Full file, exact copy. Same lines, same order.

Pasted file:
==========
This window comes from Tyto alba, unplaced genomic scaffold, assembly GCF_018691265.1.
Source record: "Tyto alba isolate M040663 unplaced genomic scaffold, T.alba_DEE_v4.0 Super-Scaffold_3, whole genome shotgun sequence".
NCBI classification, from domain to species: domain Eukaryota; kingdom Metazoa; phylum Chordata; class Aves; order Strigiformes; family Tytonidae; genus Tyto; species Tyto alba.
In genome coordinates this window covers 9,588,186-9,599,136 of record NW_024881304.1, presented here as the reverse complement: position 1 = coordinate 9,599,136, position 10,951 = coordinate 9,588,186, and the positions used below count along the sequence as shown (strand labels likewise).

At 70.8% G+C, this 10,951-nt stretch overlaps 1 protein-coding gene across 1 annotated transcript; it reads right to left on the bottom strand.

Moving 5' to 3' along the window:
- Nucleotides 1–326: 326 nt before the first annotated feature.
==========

This window comes from Tyto alba, unplaced genomic scaffold, assembly GCF_018691265.1.
Source record: "Tyto alba isolate M040663 unplaced genomic scaffold, T.alba_DEE_v4.0 Super-Scaffold_3, whole genome shotgun sequence".
NCBI classification, from domain to species: domain Eukaryota; kingdom Metazoa; phylum Chordata; class Aves; order Strigiformes; family Tytonidae; genus Tyto; species Tyto alba.
In genome coordinates this window covers 9,588,186-9,599,136 of record NW_024881304.1, presented here as the reverse complement: position 1 = coordinate 9,599,136, position 10,951 = coordinate 9,588,186, and the positions used below count along the sequence as shown (strand labels likewise).

At 70.8% G+C, this 10,951-nt stretch overlaps 1 protein-coding gene across 1 annotated transcript; it reads right to left on the bottom strand.

Moving 5' to 3' along the window:
- Nucleotides 1–326: 326 nt before the first annotated feature.